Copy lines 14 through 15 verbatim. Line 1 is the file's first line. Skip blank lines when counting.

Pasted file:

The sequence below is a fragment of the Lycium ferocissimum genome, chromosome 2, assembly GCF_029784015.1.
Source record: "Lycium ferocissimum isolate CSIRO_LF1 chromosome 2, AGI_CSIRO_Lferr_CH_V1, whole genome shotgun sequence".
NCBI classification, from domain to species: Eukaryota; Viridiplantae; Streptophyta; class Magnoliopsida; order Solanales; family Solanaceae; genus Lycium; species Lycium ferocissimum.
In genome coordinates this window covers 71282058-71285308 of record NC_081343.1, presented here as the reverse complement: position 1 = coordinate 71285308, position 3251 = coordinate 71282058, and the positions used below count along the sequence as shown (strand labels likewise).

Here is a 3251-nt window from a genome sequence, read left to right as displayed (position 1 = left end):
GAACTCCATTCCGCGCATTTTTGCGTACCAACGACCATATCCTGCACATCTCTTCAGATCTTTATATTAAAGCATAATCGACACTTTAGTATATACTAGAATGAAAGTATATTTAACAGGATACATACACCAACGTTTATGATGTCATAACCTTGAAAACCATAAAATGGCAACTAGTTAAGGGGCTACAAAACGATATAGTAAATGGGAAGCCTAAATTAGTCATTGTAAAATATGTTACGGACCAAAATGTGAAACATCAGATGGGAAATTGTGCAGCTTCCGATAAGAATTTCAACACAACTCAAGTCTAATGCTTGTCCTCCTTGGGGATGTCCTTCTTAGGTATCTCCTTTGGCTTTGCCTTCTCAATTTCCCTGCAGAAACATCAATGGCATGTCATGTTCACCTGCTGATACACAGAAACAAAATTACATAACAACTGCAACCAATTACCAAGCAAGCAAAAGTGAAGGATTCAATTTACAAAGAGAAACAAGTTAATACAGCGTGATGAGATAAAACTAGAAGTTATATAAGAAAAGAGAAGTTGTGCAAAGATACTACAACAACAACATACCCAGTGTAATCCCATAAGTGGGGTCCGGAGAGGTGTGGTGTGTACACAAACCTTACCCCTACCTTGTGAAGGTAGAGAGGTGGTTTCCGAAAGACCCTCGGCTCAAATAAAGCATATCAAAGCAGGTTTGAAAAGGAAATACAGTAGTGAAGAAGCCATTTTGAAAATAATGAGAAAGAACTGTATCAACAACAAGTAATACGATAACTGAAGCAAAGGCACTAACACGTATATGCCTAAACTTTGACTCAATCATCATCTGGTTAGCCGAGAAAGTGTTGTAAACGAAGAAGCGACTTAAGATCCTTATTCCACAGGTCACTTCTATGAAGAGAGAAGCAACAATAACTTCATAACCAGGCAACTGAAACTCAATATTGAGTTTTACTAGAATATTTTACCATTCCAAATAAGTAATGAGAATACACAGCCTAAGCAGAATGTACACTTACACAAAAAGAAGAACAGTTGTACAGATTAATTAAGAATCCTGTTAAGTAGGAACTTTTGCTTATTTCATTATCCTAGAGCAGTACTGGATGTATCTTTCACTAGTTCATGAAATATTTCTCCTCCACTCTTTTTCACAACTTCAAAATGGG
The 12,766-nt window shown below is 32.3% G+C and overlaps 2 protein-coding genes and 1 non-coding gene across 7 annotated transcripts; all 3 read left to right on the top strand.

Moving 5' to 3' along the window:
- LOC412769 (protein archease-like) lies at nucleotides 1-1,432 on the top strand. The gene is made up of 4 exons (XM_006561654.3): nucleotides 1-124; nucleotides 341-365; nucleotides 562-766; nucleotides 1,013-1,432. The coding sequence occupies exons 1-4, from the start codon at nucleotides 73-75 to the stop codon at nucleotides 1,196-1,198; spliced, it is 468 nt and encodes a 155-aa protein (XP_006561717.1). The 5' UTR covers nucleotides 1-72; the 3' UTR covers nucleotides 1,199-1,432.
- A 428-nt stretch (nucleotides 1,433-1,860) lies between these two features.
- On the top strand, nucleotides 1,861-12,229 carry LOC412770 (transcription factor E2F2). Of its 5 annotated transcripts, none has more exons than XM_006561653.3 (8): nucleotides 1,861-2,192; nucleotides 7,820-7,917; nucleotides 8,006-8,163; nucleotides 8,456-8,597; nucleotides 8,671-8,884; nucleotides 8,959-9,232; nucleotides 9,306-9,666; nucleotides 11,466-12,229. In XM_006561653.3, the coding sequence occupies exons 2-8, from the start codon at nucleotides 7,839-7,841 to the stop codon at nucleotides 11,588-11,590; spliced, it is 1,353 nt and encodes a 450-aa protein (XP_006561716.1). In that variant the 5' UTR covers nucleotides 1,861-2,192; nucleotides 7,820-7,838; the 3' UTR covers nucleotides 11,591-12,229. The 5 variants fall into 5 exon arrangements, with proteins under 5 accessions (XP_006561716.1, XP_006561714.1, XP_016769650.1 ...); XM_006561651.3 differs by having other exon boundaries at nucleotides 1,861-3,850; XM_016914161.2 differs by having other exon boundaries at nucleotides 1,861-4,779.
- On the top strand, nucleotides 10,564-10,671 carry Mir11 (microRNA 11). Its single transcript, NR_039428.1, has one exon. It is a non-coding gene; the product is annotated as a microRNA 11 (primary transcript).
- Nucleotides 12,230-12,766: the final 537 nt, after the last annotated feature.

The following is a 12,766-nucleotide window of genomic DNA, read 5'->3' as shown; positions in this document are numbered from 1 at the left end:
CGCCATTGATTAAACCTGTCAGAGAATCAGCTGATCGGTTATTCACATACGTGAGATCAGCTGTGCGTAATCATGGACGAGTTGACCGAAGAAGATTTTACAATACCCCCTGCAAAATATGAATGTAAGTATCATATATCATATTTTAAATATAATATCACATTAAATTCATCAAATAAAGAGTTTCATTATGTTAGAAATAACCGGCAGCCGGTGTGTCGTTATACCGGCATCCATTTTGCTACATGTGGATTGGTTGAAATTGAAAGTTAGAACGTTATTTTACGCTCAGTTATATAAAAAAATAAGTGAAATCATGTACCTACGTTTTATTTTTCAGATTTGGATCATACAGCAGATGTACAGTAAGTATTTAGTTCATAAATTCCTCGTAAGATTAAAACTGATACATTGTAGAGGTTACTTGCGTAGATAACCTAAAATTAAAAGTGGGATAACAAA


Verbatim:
The following is a 12,766-nucleotide window of genomic DNA, read 5'->3' as shown; positions in this document are numbered from 1 at the left end:
CGCCATTGATTAAACCTGTCAGAGAATCAGCTGATCGGTTATTCACATACGTGAGATCAGCTGTGCGTAATCATGGACGAGTTGACCGAAGAAGATTTTACAATACCCCCTGCAAAATATGAATGTAAGTATCATATATCATATTTTAAATATAATATCACATTAAATTCATCAAATAAAGAGTTTCATTATGTTAGAAATAACCGGCAGCCGGTGTGTCGTTATACCGGCATCCATTTTGCTACATGTGGATTGGTTGAAATTGAAAGTTAGAACGTTATTTTACGCTCAGTTATATAAAAAAATAAGTGAAATCATGTACCTACGTTTTATTTTTCAGATTTGGATCATACAGCAGATGTACAGTAAGTATTTAGTTCATAAATTCCTCGTAAGATTAAAACTGATACATTGTAGAGGTTACTTGCGTAGATAACCTAAAATTAAAAGTGGGATAACAAA